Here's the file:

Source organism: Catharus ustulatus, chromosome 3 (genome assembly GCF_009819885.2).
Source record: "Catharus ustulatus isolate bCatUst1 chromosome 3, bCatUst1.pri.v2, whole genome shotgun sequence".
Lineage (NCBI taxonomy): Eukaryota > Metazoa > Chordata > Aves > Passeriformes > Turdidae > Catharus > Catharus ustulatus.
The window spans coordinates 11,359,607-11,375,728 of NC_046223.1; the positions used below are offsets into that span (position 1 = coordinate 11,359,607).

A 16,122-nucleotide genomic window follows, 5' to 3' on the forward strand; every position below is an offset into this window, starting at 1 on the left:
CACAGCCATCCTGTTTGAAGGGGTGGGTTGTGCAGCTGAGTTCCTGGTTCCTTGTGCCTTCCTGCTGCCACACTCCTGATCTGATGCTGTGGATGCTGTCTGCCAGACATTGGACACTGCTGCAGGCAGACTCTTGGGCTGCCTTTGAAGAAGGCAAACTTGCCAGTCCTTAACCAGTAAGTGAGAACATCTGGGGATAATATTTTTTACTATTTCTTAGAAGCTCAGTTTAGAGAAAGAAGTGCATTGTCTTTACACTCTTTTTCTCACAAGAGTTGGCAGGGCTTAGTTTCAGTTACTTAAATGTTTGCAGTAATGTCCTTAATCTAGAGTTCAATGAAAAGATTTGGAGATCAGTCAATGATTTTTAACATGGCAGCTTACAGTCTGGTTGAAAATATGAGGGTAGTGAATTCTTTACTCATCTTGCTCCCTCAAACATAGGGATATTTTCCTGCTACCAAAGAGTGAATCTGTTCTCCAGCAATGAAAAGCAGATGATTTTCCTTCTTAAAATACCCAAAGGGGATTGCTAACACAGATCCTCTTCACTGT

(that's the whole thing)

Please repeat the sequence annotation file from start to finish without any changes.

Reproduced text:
Source organism: Catharus ustulatus, chromosome 3 (genome assembly GCF_009819885.2).
Source record: "Catharus ustulatus isolate bCatUst1 chromosome 3, bCatUst1.pri.v2, whole genome shotgun sequence".
Lineage (NCBI taxonomy): Eukaryota > Metazoa > Chordata > Aves > Passeriformes > Turdidae > Catharus > Catharus ustulatus.
The window spans coordinates 11,359,607-11,375,728 of NC_046223.1; the positions used below are offsets into that span (position 1 = coordinate 11,359,607).

A 16,122-nucleotide genomic window follows, 5' to 3' on the forward strand; every position below is an offset into this window, starting at 1 on the left:
CACAGCCATCCTGTTTGAAGGGGTGGGTTGTGCAGCTGAGTTCCTGGTTCCTTGTGCCTTCCTGCTGCCACACTCCTGATCTGATGCTGTGGATGCTGTCTGCCAGACATTGGACACTGCTGCAGGCAGACTCTTGGGCTGCCTTTGAAGAAGGCAAACTTGCCAGTCCTTAACCAGTAAGTGAGAACATCTGGGGATAATATTTTTTACTATTTCTTAGAAGCTCAGTTTAGAGAAAGAAGTGCATTGTCTTTACACTCTTTTTCTCACAAGAGTTGGCAGGGCTTAGTTTCAGTTACTTAAATGTTTGCAGTAATGTCCTTAATCTAGAGTTCAATGAAAAGATTTGGAGATCAGTCAATGATTTTTAACATGGCAGCTTACAGTCTGGTTGAAAATATGAGGGTAGTGAATTCTTTACTCATCTTGCTCCCTCAAACATAGGGATATTTTCCTGCTACCAAAGAGTGAATCTGTTCTCCAGCAATGAAAAGCAGATGATTTTCCTTCTTAAAATACCCAAAGGGGATTGCTAACACAGATCCTCTTCACTGT